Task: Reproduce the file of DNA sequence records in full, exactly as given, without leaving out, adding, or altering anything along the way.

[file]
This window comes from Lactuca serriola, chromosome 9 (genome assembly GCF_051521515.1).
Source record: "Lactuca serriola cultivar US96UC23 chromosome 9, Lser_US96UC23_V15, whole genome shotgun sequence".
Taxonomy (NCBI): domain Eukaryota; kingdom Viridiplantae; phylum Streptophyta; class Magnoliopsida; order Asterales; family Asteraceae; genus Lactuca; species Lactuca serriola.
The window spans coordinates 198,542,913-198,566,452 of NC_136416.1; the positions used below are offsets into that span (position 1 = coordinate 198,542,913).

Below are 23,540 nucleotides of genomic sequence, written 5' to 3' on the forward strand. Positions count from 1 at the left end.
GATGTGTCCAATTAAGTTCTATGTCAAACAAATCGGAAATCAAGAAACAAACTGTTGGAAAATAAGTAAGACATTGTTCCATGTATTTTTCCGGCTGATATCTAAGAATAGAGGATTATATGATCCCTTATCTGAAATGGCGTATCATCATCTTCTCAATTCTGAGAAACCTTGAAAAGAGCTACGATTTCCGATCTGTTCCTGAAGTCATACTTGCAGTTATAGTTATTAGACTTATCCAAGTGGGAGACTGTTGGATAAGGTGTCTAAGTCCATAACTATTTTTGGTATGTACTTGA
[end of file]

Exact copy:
This window comes from Lactuca serriola, chromosome 9 (genome assembly GCF_051521515.1).
Source record: "Lactuca serriola cultivar US96UC23 chromosome 9, Lser_US96UC23_V15, whole genome shotgun sequence".
Taxonomy (NCBI): domain Eukaryota; kingdom Viridiplantae; phylum Streptophyta; class Magnoliopsida; order Asterales; family Asteraceae; genus Lactuca; species Lactuca serriola.
The window spans coordinates 198,542,913-198,566,452 of NC_136416.1; the positions used below are offsets into that span (position 1 = coordinate 198,542,913).

Below are 23,540 nucleotides of genomic sequence, written 5' to 3' on the forward strand. Positions count from 1 at the left end.
GATGTGTCCAATTAAGTTCTATGTCAAACAAATCGGAAATCAAGAAACAAACTGTTGGAAAATAAGTAAGACATTGTTCCATGTATTTTTCCGGCTGATATCTAAGAATAGAGGATTATATGATCCCTTATCTGAAATGGCGTATCATCATCTTCTCAATTCTGAGAAACCTTGAAAAGAGCTACGATTTCCGATCTGTTCCTGAAGTCATACTTGCAGTTATAGTTATTAGACTTATCCAAGTGGGAGACTGTTGGATAAGGTGTCTAAGTCCATAACTATTTTTGGTATGTACTTGA